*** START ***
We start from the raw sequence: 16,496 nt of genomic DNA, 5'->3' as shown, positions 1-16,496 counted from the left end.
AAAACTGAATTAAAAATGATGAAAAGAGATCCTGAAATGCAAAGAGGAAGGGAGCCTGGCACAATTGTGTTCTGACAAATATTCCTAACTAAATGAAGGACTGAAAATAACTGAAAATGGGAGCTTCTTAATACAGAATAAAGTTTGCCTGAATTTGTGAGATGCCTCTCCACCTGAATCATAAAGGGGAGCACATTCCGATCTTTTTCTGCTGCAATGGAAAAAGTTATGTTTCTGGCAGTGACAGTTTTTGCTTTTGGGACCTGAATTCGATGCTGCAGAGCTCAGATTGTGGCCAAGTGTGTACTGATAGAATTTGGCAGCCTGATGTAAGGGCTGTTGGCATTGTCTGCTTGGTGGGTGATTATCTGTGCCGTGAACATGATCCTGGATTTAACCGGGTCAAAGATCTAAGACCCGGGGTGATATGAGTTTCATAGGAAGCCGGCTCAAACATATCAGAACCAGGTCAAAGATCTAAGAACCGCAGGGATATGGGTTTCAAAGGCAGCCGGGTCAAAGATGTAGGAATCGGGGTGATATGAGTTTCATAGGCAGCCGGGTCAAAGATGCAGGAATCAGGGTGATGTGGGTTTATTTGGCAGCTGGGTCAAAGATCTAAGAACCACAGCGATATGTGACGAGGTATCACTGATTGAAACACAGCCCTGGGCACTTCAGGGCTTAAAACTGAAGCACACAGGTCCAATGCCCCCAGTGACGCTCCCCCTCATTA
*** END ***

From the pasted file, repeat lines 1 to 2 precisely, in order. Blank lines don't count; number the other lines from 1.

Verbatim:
We start from the raw sequence: 16,496 nt of genomic DNA, 5'->3' as shown, positions 1-16,496 counted from the left end.
AAAACTGAATTAAAAATGATGAAAAGAGATCCTGAAATGCAAAGAGGAAGGGAGCCTGGCACAATTGTGTTCTGACAAATATTCCTAACTAAATGAAGGACTGAAAATAACTGAAAATGGGAGCTTCTTAATACAGAATAAAGTTTGCCTGAATTTGTGAGATGCCTCTCCACCTGAATCATAAAGGGGAGCACATTCCGATCTTTTTCTGCTGCAATGGAAAAAGTTATGTTTCTGGCAGTGACAGTTTTTGCTTTTGGGACCTGAATTCGATGCTGCAGAGCTCAGATTGTGGCCAAGTGTGTACTGATAGAATTTGGCAGCCTGATGTAAGGGCTGTTGGCATTGTCTGCTTGGTGGGTGATTATCTGTGCCGTGAACATGATCCTGGATTTAACCGGGTCAAAGATCTAAGACCCGGGGTGATATGAGTTTCATAGGAAGCCGGCTCAAACATATCAGAACCAGGTCAAAGATCTAAGAACCGCAGGGATATGGGTTTCAAAGGCAGCCGGGTCAAAGATGTAGGAATCGGGGTGATATGAGTTTCATAGGCAGCCGGGTCAAAGATGCAGGAATCAGGGTGATGTGGGTTTATTTGGCAGCTGGGTCAAAGATCTAAGAACCACAGCGATATGTGACGAGGTATCACTGATTGAAACACAGCCCTGGGCACTTCAGGGCTTAAAACTGAAGCACACAGGTCCAATGCCCCCAGTGACGCTCCCCCTCATTA